Would you want any of your guns to contain a ‘permanent record’ of your updated personal information on a tiny RFID chip concealed in the frame and designed to resist tampering or removal? I didn’t think so. Chiappa Firearms, the maker of the Klingon-esque Rhino revolver and other guns, angered many American shooters earlier this summer when it announced that its firearms would be equipped with an RFID chip. Chiappa America president Ron Norton donned his best asbestos suit to (try to) put out the ensuing flame-fest. By now, he was probably hoping the whole affair had blown over. Not so fast, Mr. Bond . . .
In the August 23rd edition of industry mag Gun Trade World (link here), Chiappa spokeswoman Cinzia Pinzoni let slip a few details sure to scare the bejeesus out of American gun owners. To wit: Chiappa’s RFID chips will be reprogrammable, difficult to remove, and encoded with the owner’s personal information:
“The information on the microchip can be rewritten, several times over the years, if necessary. Also, the chip is very difficult to remove. Therefore it accompanies the weapon forever, providing all the information gathered regarding its production cycle, as well as sales information and the registration of the gun and the owner’s details.”
“So, it is easy to see how this constant monitoring of the weapon provides a powerful deterrent to the theft or improper use of the weapon.”
Which part of this scares us the most? I’m voting for “constant monitoring of the weapon” as perhaps the most chilling statement I’ve ever heard from any gun manufacturer, ever. And it doesn’t exactly jibe with the reassuring message Norton gave us back in early August, promising that the RFID chips would be conspicuous and easily removable by the retailer or end-user. So what gives?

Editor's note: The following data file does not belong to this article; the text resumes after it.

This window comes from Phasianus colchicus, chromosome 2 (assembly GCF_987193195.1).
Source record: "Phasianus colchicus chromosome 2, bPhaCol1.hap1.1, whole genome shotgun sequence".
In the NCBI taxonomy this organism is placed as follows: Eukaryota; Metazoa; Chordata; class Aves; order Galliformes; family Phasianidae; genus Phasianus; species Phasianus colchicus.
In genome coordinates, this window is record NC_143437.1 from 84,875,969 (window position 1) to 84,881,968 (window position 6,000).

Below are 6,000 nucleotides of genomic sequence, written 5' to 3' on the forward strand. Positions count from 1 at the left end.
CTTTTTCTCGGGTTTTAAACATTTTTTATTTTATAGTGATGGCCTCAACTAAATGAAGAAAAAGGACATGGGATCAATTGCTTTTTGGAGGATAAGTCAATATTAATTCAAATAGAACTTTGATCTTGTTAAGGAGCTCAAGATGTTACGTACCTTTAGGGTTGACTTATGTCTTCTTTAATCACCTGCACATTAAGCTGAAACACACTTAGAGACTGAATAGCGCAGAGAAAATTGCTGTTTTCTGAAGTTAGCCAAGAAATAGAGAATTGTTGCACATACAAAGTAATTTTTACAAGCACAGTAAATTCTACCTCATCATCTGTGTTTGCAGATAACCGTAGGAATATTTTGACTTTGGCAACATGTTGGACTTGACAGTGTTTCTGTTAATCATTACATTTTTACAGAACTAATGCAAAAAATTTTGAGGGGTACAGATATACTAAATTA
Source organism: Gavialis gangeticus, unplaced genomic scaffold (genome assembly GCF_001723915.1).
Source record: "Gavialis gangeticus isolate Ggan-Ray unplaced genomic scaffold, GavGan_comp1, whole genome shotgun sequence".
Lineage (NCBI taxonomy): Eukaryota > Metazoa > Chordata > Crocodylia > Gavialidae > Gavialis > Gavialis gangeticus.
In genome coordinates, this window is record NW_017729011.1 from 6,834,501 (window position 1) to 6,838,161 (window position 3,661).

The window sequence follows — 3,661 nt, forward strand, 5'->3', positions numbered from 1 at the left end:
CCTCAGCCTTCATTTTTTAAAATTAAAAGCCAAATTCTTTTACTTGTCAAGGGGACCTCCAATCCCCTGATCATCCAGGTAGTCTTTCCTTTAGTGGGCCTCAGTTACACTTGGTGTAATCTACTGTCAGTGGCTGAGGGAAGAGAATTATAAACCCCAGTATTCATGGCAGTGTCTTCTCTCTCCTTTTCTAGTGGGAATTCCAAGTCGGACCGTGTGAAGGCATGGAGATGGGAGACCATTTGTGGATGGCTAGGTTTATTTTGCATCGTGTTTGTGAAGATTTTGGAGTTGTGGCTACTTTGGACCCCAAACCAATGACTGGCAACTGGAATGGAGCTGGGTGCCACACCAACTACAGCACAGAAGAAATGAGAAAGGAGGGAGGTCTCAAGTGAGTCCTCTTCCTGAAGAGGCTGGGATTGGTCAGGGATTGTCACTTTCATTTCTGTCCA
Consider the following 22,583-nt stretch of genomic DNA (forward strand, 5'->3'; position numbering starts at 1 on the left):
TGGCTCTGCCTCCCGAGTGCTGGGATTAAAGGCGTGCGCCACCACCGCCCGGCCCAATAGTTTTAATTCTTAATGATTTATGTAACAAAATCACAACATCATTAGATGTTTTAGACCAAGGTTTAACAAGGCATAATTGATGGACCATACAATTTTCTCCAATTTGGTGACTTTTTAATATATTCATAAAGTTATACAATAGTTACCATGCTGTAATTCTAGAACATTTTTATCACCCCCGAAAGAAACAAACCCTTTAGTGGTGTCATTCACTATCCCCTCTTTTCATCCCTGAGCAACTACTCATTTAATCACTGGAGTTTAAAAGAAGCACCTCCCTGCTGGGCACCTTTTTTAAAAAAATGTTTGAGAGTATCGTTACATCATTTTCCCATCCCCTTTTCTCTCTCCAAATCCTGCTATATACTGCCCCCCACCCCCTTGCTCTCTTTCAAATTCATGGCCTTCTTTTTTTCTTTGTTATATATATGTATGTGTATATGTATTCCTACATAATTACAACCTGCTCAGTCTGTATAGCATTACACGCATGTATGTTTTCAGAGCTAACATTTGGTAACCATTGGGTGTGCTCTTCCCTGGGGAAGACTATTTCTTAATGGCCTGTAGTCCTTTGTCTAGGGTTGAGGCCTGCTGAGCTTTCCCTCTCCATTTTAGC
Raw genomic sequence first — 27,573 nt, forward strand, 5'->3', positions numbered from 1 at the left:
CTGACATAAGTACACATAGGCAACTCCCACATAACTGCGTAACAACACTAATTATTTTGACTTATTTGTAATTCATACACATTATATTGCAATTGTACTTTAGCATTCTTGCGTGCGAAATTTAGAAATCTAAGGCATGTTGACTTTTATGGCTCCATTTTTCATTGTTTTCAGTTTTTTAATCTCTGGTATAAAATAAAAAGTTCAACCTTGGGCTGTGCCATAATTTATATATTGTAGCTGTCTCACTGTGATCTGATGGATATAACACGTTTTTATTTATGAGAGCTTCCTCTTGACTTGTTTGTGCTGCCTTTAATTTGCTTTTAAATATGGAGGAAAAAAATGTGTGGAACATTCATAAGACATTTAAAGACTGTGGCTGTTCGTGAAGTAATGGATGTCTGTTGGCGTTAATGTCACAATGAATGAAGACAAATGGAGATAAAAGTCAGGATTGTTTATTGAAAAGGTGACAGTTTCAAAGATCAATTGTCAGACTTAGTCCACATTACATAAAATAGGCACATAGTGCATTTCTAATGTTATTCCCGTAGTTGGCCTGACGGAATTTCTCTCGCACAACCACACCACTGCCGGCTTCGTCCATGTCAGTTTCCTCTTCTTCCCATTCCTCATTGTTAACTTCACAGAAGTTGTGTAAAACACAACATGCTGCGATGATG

We contacted Mr. Norton for comment. Here’s his reply:
Based on the date of August 23 and that the fact that it is an article from “Gun Trade World” that required time to go to press, this is information is most likely based on the original Press Release that Cinzia Pinzoni released in July…
As for the US market, I can assure you that we will not have a permanent RFID chip, but it will be along the guidelines that I provided you with the release in August. (See attached) Which post-dates the release that this article was based on.
The release Norton is referring to is an effort to ‘walk back’ the disastrous RFID comments made in July by Ms. Pinzoni and by Chiappa’s American PR firm, MKS Distributing. The August damage-control press release concludes with the following two paragraphs, carefully crafted to soothe the souls of alarmed American gun owners:
Since our project is still in a phase of development – our goal was to implement the RFID system in spring 2012 – we still have plenty of time to develop a similar system, but employing a removable label instead of a chip inlet inside the receiver. This label made of plastic material can be applied to the trigger guard of the weapon, follow throughout the production cycle and be removed prior to marketing or by the customer.
The US consumer can rest assured that Chiappa Firearms is placing the customer’s interest first and foremost, while developing the most efficient method of firearm manufacturing possible.
To sum it all up in the immortal words of a White House Press Secretary, Norton would have us believe that the previous information is “no longer operative,” and that any American RFID tags will be conspicuous and easily removed. I sure hope so.
But if Chiappa is building all their Eurozone guns with permanently installed RFID chips, not a single one of those guns or chips had better make its way here.
The first time a hacker or blogger finds a hidden chip in an American gun, it’s going to set off a real firestorm of suspicion and anger (making these recent kerfuffles look pretty mild by comparison). Whoever made that tagged gun will find themselves vilified and ostracized by the world’s largest civilian firearms market for decades to come.
Norton seems to get this; let’s hope the boys upstairs at the Italian headquarters get it too. [Click here to download the full Chiappa August press release.]